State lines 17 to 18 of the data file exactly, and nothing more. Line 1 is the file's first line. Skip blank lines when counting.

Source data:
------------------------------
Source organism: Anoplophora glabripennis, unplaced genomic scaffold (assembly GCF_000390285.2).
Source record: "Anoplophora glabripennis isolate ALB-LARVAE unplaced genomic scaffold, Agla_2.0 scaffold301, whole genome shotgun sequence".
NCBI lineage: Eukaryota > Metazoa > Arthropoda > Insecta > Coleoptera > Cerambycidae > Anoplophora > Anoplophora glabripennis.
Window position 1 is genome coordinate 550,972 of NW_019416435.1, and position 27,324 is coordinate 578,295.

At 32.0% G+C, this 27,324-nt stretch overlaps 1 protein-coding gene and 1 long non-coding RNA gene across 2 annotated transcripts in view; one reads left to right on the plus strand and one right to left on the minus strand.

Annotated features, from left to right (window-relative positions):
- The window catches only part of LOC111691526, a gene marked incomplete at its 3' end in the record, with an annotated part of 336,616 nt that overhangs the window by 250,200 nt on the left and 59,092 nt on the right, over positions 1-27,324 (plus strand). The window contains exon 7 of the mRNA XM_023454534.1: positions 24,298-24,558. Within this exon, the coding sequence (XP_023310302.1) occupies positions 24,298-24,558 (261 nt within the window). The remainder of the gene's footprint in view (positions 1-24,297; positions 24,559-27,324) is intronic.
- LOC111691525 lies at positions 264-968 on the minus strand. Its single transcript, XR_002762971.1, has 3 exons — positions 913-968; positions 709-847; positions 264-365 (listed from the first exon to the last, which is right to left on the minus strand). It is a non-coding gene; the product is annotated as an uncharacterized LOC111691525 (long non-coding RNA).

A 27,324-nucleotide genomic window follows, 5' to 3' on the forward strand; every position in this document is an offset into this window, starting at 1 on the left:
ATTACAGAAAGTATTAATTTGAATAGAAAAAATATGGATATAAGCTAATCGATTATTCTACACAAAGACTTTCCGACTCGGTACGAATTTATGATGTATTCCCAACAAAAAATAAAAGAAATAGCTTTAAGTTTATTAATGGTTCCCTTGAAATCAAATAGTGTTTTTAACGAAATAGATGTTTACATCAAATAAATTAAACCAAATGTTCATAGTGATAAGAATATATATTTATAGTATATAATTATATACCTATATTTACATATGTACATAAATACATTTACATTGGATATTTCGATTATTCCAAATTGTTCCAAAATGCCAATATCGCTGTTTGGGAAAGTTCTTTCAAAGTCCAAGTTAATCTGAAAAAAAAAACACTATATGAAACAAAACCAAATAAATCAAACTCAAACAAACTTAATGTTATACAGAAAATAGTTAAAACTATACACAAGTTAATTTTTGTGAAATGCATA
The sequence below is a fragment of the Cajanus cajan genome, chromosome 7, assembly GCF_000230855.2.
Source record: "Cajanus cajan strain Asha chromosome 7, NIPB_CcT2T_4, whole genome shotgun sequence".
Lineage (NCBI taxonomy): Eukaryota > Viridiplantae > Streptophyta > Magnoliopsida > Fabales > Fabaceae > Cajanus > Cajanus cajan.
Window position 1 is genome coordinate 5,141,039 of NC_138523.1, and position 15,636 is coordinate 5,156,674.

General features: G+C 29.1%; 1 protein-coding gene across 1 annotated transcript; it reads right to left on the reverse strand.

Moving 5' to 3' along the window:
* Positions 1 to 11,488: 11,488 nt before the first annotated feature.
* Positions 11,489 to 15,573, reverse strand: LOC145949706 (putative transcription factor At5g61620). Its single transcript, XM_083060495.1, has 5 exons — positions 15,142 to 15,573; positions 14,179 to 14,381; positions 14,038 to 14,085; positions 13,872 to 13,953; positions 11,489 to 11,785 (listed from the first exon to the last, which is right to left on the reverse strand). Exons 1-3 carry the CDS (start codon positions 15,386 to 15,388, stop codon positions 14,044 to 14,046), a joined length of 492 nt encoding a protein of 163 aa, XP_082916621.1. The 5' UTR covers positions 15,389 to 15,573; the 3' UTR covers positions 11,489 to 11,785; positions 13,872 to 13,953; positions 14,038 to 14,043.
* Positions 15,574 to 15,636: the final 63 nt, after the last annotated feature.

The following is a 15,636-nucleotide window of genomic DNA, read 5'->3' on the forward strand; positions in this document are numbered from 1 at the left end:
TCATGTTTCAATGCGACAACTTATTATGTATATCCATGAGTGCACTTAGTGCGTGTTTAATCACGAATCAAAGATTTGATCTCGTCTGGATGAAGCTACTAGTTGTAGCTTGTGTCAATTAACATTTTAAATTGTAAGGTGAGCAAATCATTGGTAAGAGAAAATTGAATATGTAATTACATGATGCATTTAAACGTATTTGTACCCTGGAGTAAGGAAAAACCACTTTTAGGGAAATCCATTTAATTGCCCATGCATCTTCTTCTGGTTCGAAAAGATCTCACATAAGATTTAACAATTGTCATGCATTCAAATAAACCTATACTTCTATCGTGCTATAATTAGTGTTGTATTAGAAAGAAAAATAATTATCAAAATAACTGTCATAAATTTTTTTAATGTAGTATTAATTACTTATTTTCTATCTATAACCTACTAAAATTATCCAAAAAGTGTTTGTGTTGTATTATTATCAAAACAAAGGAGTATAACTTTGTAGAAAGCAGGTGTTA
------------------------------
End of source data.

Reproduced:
* Positions 1 to 11,488: 11,488 nt before the first annotated feature.
* Positions 11,489 to 15,573, reverse strand: LOC145949706 (putative transcription factor At5g61620). Its single transcript, XM_083060495.1, has 5 exons — positions 15,142 to 15,573; positions 14,179 to 14,381; positions 14,038 to 14,085; positions 13,872 to 13,953; positions 11,489 to 11,785 (listed from the first exon to the last, which is right to left on the reverse strand). Exons 1-3 carry the CDS (start codon positions 15,386 to 15,388, stop codon positions 14,044 to 14,046), a joined length of 492 nt encoding a protein of 163 aa, XP_082916621.1. The 5' UTR covers positions 15,389 to 15,573; the 3' UTR covers positions 11,489 to 11,785; positions 13,872 to 13,953; positions 14,038 to 14,043.